3.1, characters have been defined beyond 0xFFFF.  The first 0x10000 characters are called
       the Plane 0, or the Basic Multilingual Plane (BMP).  With Unicode 3.1, 17 planes in all
       are defined--but nowhere near full of defined characters, yet.

       Another myth is that the 256-character blocks have something to do with languages--that
       each block would define the characters used by a language or a set of languages.  This is
       also untrue.  The division into blocks exists, but it is almost completely accidental--an
       artifact of how the characters have been and still are allocated.  Instead, there is a
       concept called scripts, which is more useful: there is "Latin" script, "Greek" script, and
       so on.  Scripts usually span varied parts of several blocks.  For further information see

       The Unicode code points are just abstract numbers.  To input and output these abstract
       numbers, the numbers must be encoded somehow.  Unicode defines several character encoding
       forms, of which UTF-8 is perhaps the most popular.  UTF-8 is a variable length encoding
       that encodes Unicode characters as 1 to 6 bytes (only 4 with the currently defined charac-
       ters).  Other encodings include UTF-16 and UTF-32 and their big- and little-endian vari-
       ants (UTF-8 is byte-order independent) The ISO/IEC 10646 defines the UCS-2 and UCS-4
       encoding forms.

       For more information about encodings--for instance, to learn what surrogates and byte
       order marks (BOMs) are--see perlunicode.

       Perl's Unicode Support

       Starting from Perl 5.6.0, Perl has had the capacity to handle Unicode natively.	Perl
       5.8.0, however, is the first recommended release for serious Unicode work.  The mainte-
       nance release 5.6.1 fixed many of the problems of the initial Unicode implementation, but
       for example regular expressions still do not work with Unicode in 5.6.1.

       Starting from Perl 5.8.0, the use of "use utf8" is no longer necessary. In earlier
       releases the "utf8" pragma was used to declare that operations in the current block or
       file would be Unicode-aware.  This model was found to be wrong, or at least clumsy: the
       "Unicodeness" is now carried with the data, instead of being attached to the operations.
       Only one case remains where an explicit "use utf8" is needed: if your Perl script itself
       is encoded in UTF-8, you can use UTF-8 in your identifier names, and in string and regular
       expression literals, by saying "use utf8".  This is not the default because scripts with
       legacy 8-bit data in them would break.  See utf8.

       Perl's Unicode Model

       Perl supports both pre-5.6 strings of eight-bit native bytes, and strings of Unicode char-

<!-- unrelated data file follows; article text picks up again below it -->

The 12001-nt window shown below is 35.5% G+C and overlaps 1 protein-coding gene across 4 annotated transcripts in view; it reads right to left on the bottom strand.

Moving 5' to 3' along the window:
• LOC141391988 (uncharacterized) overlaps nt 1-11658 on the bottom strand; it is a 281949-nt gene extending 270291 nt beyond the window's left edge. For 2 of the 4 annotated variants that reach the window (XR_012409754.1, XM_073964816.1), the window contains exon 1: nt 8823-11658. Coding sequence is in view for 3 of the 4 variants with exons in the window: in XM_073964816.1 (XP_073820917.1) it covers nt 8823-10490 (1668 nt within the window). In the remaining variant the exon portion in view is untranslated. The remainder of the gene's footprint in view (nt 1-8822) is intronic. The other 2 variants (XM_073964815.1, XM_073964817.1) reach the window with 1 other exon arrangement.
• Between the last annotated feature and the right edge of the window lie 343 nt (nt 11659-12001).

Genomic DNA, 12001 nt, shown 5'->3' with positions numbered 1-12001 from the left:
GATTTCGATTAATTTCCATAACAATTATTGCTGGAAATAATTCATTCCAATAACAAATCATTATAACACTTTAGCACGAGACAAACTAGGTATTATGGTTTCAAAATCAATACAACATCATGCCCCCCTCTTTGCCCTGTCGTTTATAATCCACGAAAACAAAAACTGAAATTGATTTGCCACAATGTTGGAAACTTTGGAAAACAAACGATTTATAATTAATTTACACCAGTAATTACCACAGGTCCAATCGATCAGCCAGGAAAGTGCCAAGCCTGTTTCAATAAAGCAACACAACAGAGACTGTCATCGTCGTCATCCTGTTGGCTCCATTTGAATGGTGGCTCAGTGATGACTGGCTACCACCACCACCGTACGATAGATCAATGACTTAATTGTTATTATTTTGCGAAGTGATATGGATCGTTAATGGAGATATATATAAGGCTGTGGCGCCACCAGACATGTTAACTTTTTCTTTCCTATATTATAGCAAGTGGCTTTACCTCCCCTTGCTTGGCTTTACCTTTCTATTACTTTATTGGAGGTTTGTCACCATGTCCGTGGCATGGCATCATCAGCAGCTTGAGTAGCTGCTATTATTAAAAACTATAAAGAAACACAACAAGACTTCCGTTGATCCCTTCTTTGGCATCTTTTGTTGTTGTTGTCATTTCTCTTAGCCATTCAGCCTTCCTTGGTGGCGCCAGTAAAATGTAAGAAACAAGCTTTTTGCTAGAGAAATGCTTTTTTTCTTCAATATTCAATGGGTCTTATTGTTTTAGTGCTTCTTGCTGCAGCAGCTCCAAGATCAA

acters.	The principle is that Perl tries to keep its data as eight-bit bytes for as long
       as possible, but as soon as Unicodeness cannot be avoided, the data is transparently
       upgraded to Unicode.

       Internally, Perl currently uses either whatever the native eight-bit character set of the
       platform (for example Latin-1) is, defaulting to UTF-8, to encode Unicode strings. Specif-
       ically, if all code points in the string are 0xFF or less, Perl uses the native eight-bit
       character set.  Otherwise, it uses UTF-8.

       A user of Perl does not normally need to know nor care how Perl happens to encode its
       internal strings, but it becomes relevant when outputting Unicode strings to a stream
       without a PerlIO layer -- one with the "default" encoding.  In such a case, the raw bytes
       used internally (the native character set or UTF-8, as appropriate for each string) will
       be used, and a "Wide character" warning will be issued if those strings contain a charac-
       ter beyond 0x00FF.

       For example,

	     perl -e 'print "\x{DF}\n", "\x{0100}\x{DF}\n"'

       produces a fairly useless mixture of native bytes and UTF-8, as well as a warning:

	    Wide character in print at ...

       To output UTF-8, use the ":utf8" output layer.  Prepending

	     binmode(STDOUT, ":utf8");

       to this sample program ensures that the output is completely UTF-8, and removes the pro-
       gram's warning.

       If your locale environment variables ("LANGUAGE", "LC_ALL", "LC_CTYPE", "LANG") contain
       the strings 'UTF-8' or 'UTF8', regardless of case, then the default encoding of your
       STDIN, STDOUT, and STDERR and of any subsequent file open, is UTF-8.  Note that this means
       that Perl expects other software to work, too: if Perl has been led to believe that STDIN
       should be UTF-8, but then STDIN coming in from another command is not UTF-8, Perl will